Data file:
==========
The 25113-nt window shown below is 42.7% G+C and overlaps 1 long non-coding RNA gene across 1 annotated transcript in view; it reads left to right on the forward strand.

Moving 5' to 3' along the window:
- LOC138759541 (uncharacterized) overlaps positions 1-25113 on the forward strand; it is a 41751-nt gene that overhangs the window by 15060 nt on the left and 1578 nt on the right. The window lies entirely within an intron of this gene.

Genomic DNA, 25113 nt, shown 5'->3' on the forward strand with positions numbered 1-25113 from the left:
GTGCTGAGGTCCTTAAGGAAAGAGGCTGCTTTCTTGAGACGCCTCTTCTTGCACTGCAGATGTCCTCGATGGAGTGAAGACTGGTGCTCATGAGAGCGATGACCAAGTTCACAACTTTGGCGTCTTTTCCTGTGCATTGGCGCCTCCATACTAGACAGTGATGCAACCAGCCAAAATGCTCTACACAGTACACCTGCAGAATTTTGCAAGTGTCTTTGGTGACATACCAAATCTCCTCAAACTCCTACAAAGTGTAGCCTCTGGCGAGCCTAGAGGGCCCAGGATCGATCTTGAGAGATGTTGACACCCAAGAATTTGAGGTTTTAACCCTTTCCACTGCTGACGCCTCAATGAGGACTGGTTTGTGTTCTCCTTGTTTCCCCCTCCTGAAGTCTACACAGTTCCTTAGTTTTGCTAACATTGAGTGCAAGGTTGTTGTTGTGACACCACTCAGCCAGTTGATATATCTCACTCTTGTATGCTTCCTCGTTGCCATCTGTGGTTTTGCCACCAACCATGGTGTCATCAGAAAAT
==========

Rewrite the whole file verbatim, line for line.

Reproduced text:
The 25113-nt window shown below is 42.7% G+C and overlaps 1 long non-coding RNA gene across 1 annotated transcript in view; it reads left to right on the forward strand.

Moving 5' to 3' along the window:
- LOC138759541 (uncharacterized) overlaps positions 1-25113 on the forward strand; it is a 41751-nt gene that overhangs the window by 15060 nt on the left and 1578 nt on the right. The window lies entirely within an intron of this gene.

Genomic DNA, 25113 nt, shown 5'->3' on the forward strand with positions numbered 1-25113 from the left:
GTGCTGAGGTCCTTAAGGAAAGAGGCTGCTTTCTTGAGACGCCTCTTCTTGCACTGCAGATGTCCTCGATGGAGTGAAGACTGGTGCTCATGAGAGCGATGACCAAGTTCACAACTTTGGCGTCTTTTCCTGTGCATTGGCGCCTCCATACTAGACAGTGATGCAACCAGCCAAAATGCTCTACACAGTACACCTGCAGAATTTTGCAAGTGTCTTTGGTGACATACCAAATCTCCTCAAACTCCTACAAAGTGTAGCCTCTGGCGAGCCTAGAGGGCCCAGGATCGATCTTGAGAGATGTTGACACCCAAGAATTTGAGGTTTTAACCCTTTCCACTGCTGACGCCTCAATGAGGACTGGTTTGTGTTCTCCTTGTTTCCCCCTCCTGAAGTCTACACAGTTCCTTAGTTTTGCTAACATTGAGTGCAAGGTTGTTGTTGTGACACCACTCAGCCAGTTGATATATCTCACTCTTGTATGCTTCCTCGTTGCCATCTGTGGTTTTGCCACCAACCATGGTGTCATCAGAAAAT